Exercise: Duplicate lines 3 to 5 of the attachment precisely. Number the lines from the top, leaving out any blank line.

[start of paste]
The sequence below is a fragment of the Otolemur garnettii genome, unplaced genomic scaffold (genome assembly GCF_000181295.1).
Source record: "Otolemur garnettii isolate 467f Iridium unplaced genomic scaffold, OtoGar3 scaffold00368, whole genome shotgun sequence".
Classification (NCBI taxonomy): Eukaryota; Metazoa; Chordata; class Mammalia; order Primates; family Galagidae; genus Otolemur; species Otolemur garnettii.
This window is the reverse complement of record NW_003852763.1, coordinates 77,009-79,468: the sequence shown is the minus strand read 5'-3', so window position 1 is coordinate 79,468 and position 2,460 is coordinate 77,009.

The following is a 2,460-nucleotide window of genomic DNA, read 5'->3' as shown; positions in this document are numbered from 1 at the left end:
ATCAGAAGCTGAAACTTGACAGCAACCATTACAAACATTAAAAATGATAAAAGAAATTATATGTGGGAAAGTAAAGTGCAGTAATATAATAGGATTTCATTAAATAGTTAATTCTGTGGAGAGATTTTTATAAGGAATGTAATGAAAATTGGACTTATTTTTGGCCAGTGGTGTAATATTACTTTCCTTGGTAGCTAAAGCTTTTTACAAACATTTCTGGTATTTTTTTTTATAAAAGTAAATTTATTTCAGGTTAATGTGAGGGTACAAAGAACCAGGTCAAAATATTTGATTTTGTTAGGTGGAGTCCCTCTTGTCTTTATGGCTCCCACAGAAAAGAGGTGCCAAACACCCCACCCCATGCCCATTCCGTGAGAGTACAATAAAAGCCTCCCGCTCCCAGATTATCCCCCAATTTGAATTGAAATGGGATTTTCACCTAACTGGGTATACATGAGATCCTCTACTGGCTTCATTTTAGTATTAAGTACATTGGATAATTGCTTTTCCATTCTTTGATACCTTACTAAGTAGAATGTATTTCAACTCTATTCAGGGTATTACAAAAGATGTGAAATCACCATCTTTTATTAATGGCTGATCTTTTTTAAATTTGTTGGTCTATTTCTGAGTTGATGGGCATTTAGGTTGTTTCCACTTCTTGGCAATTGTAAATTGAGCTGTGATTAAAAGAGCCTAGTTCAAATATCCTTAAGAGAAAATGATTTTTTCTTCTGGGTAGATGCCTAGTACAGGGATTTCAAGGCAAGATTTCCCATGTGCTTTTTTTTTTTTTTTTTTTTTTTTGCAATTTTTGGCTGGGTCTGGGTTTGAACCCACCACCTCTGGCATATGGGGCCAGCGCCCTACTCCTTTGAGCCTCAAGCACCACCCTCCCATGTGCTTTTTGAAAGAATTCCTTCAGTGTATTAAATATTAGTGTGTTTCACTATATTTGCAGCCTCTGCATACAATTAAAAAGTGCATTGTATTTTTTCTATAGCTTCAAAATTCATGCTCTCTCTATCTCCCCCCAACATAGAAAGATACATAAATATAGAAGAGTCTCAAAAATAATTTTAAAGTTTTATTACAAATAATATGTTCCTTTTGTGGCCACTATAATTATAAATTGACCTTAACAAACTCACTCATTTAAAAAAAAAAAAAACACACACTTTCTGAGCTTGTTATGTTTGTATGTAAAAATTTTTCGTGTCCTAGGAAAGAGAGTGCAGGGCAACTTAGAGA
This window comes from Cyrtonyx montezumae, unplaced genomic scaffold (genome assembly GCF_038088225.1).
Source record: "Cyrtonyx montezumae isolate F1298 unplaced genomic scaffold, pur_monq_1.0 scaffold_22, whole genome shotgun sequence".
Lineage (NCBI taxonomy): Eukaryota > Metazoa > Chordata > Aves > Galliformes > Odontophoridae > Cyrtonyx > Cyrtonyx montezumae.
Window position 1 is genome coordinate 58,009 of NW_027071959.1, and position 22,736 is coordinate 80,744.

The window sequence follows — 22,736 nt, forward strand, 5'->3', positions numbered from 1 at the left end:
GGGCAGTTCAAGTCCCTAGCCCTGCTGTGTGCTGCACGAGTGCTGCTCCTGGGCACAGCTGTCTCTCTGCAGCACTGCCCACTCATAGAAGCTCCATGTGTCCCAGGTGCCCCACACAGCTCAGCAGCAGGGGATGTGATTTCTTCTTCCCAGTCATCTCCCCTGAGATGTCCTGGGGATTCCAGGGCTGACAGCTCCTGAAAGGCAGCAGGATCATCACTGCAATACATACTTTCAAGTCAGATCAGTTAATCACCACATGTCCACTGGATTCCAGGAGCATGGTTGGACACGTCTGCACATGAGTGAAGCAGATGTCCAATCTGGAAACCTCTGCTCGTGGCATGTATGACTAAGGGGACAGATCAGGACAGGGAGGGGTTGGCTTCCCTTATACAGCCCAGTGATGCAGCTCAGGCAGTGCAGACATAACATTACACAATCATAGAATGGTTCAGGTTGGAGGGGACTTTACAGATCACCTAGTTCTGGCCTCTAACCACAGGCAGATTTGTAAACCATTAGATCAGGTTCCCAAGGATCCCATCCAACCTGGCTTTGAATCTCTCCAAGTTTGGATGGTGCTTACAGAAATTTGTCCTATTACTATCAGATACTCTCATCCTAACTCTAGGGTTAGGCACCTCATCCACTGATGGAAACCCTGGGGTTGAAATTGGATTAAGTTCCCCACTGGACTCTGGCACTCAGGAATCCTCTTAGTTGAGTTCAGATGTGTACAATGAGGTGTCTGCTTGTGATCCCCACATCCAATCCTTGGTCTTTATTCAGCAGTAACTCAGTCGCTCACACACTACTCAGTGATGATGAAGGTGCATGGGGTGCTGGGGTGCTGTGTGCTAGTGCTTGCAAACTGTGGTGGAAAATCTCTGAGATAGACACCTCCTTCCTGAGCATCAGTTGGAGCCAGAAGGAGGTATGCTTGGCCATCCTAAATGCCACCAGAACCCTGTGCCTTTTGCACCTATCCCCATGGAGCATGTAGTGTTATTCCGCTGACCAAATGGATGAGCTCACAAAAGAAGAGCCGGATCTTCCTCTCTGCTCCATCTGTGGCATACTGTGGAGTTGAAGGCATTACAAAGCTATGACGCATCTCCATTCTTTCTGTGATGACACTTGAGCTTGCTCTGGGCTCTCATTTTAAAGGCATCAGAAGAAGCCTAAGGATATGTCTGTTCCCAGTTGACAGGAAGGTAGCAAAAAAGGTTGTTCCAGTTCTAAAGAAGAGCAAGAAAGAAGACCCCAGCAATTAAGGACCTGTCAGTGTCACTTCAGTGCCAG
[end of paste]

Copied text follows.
Classification (NCBI taxonomy): Eukaryota; Metazoa; Chordata; class Mammalia; order Primates; family Galagidae; genus Otolemur; species Otolemur garnettii.
This window is the reverse complement of record NW_003852763.1, coordinates 77,009-79,468: the sequence shown is the minus strand read 5'-3', so window position 1 is coordinate 79,468 and position 2,460 is coordinate 77,009.

The following is a 2,460-nucleotide window of genomic DNA, read 5'->3' as shown; positions in this document are numbered from 1 at the left end: